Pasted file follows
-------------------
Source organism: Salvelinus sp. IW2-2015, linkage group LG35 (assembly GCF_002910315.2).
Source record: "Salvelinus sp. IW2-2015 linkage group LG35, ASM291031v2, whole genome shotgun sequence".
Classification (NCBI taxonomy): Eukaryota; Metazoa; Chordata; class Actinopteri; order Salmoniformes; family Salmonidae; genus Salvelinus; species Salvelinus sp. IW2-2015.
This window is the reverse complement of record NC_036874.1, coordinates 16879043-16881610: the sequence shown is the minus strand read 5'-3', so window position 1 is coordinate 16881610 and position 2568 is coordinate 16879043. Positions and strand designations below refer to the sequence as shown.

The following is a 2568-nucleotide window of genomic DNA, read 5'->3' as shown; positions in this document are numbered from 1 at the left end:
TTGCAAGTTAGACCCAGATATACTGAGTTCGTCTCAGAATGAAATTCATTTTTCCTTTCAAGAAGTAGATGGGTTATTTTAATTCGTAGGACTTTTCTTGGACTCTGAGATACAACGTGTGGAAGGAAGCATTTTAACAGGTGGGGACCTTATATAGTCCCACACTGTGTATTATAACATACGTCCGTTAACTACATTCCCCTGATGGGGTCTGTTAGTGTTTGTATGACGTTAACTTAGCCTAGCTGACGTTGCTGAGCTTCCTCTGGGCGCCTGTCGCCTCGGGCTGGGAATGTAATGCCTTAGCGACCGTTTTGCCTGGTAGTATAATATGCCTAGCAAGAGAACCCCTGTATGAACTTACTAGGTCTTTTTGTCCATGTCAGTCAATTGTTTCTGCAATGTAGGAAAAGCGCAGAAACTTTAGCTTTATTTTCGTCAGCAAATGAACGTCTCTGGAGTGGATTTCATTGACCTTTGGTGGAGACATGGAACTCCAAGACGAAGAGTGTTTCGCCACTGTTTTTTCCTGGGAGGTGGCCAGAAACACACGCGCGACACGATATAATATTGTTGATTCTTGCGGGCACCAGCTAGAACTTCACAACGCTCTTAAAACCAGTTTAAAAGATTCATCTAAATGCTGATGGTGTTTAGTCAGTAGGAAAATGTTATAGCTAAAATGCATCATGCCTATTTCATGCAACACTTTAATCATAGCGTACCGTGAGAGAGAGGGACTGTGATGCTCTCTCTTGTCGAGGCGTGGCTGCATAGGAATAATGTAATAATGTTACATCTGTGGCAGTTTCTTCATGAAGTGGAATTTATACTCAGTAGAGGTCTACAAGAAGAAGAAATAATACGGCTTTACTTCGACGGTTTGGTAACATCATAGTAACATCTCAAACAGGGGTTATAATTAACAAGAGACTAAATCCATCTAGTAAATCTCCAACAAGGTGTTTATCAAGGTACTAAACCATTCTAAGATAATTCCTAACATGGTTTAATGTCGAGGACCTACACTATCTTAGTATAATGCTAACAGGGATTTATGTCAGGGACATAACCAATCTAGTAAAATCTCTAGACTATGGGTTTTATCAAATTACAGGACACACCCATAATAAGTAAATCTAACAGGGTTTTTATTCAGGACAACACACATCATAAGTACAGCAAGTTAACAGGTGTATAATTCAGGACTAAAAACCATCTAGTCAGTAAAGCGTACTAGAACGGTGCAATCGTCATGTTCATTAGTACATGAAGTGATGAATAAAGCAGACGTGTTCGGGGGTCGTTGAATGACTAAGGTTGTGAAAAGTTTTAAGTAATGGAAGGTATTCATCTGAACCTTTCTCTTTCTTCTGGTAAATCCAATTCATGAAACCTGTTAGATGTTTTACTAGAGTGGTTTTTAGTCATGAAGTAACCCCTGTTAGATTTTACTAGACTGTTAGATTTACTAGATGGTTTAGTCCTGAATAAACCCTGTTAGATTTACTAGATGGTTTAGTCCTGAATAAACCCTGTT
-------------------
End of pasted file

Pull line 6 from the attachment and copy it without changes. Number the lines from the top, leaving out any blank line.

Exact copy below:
TTGCAAGTTAGACCCAGATATACTGAGTTCGTCTCAGAATGAAATTCATTTTTCCTTTCAAGAAGTAGATGGGTTATTTTAATTCGTAGGACTTTTCTTGGACTCTGAGATACAACGTGTGGAAGGAAGCATTTTAACAGGTGGGGACCTTATATAGTCCCACACTGTGTATTATAACATACGTCCGTTAACTACATTCCCCTGATGGGGTCTGTTAGTGTTTGTATGACGTTAACTTAGCCTAGCTGACGTTGCTGAGCTTCCTCTGGGCGCCTGTCGCCTCGGGCTGGGAATGTAATGCCTTAGCGACCGTTTTGCCTGGTAGTATAATATGCCTAGCAAGAGAACCCCTGTATGAACTTACTAGGTCTTTTTGTCCATGTCAGTCAATTGTTTCTGCAATGTAGGAAAAGCGCAGAAACTTTAGCTTTATTTTCGTCAGCAAATGAACGTCTCTGGAGTGGATTTCATTGACCTTTGGTGGAGACATGGAACTCCAAGACGAAGAGTGTTTCGCCACTGTTTTTTCCTGGGAGGTGGCCAGAAACACACGCGCGACACGATATAATATTGTTGATTCTTGCGGGCACCAGCTAGAACTTCACAACGCTCTTAAAACCAGTTTAAAAGATTCATCTAAATGCTGATGGTGTTTAGTCAGTAGGAAAATGTTATAGCTAAAATGCATCATGCCTATTTCATGCAACACTTTAATCATAGCGTACCGTGAGAGAGAGGGACTGTGATGCTCTCTCTTGTCGAGGCGTGGCTGCATAGGAATAATGTAATAATGTTACATCTGTGGCAGTTTCTTCATGAAGTGGAATTTATACTCAGTAGAGGTCTACAAGAAGAAGAAATAATACGGCTTTACTTCGACGGTTTGGTAACATCATAGTAACATCTCAAACAGGGGTTATAATTAACAAGAGACTAAATCCATCTAGTAAATCTCCAACAAGGTGTTTATCAAGGTACTAAACCATTCTAAGATAATTCCTAACATGGTTTAATGTCGAGGACCTACACTATCTTAGTATAATGCTAACAGGGATTTATGTCAGGGACATAACCAATCTAGTAAAATCTCTAGACTATGGGTTTTATCAAATTACAGGACACACCCATAATAAGTAAATCTAACAGGGTTTTTATTCAGGACAACACACATCATAAGTACAGCAAGTTAACAGGTGTATAATTCAGGACTAAAAACCATCTAGTCAGTAAAGCGTACTAGAACGGTGCAATCGTCATGTTCATTAGTACATGAAGTGATGAATAAAGCAGACGTGTTCGGGGGTCGTTGAATGACTAAGGTTGTGAAAAGTTTTAAGTAATGGAAGGTATTCATCTGAACCTTTCTCTTTCTTCTGGTAAATCCAATTCATGAAACCTGTTAGATGTTTTACTAGAGTGGTTTTTAGTCATGAAGTAACCCCTGTTAGATTTTACTAGACTGTTAGATTTACTAGATGGTTTAGTCCTGAATAAACCCTGTTAGATTTACTAGATGGTTTAGTCCTGAATAAACCCTGTT